The November 1, 2003 conference of foreign ministers of the countries neighboring Iraq yielded numerous articles in the Arab press condemning Syria's pro-Saddam stance. Among the authors were editor of the Kuwaiti daily Al-Siyassa, Ahmad Al-Jarallah, and Iraqi opposition member and political commentator Dr. Riyadh Al-Amir. The following are excerpts from the articles:
Iraqi Resistance, Directed by Syria's Secret Service
In an article  published in the Kuwaiti daily Al-Siyassa titled "Syria is Committing Suicide in Baghdad, and No One Besides Her is Dying," Ahmad Al-Jarallah wrote: "On the face of it, Syria washes its hands, because it is Iraqis who are resisting the American occupation – even though suicide bombers possessing Syrian identity cards with serial numbers of the [Syrian] secret service have been apprehended… Even regimes like Fidel Castro's in Cuba… have renounced these hoary political games. [But in Syria] they are back, [with] a new hoax called 'the Iraqi opposition.'
"By receiving the delegation of Iraqi opposition leaders, Syrian President Dr. Bashar Al-Assad signaled a new era in the Syrian-led Iraqi struggle to drown the Americans in the Tigris and Euphrates, just as [Syria] threatened in the past to throw the Jews into the sea. The way the announcement of the reception was publicized [shows that it was] fabricated by the Syrian secret services… and that… Syria has learned nothing from its historical experience, from the vicissitudes of time, and from the changes in the regimes and countries [of the region]… This vulgar method… of inventing imaginary puppets used by Syria to defy the U.S. – the most recent puppet being the 'Iraqi opposition'… lures no one into this pathetic game, [attesting to Syria's] stagnant and good-for-nothing intellect that can generate nothing else…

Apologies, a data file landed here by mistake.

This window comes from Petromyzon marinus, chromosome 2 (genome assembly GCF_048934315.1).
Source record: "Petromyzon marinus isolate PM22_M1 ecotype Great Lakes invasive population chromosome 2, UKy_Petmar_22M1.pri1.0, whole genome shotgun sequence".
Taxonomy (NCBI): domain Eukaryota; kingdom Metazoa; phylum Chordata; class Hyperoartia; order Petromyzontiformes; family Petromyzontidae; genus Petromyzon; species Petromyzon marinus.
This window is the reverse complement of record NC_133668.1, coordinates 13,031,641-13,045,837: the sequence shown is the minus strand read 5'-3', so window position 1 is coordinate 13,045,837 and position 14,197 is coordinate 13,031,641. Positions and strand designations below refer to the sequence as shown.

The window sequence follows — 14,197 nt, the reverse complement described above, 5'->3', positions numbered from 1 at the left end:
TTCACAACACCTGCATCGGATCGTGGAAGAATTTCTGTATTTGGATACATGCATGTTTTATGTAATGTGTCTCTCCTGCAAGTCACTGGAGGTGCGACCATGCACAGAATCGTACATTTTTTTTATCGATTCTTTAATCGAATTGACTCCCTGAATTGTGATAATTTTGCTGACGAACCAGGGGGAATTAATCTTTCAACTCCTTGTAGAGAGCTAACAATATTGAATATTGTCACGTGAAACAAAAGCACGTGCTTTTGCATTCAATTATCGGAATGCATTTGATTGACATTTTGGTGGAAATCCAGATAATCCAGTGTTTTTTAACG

"When, during Saddam's era, the Americans received members of the Iraqi opposition, the Arabs – led by Syria – claimed that this handful did not represent the Iraqi people and were nothing but political agents of the American foreign policy and intelligence services. It would be interesting to know whose agents the resistance members received by Bashar Al-Assad are, and whom they represent. Are they indeed Iraqis, or perhaps Syrians from the other bank of the Euphrates…? In the past, we watched festive Lebanese and Palestinian rallies… which turned out to be rallies by Syrian secret service regiments completely unconnected to the Lebanese or Palestinian people… It is altogether likely that this Iraqi resistance was created by the same false methods…"
Syria Must Realize Its Ephemeral Stature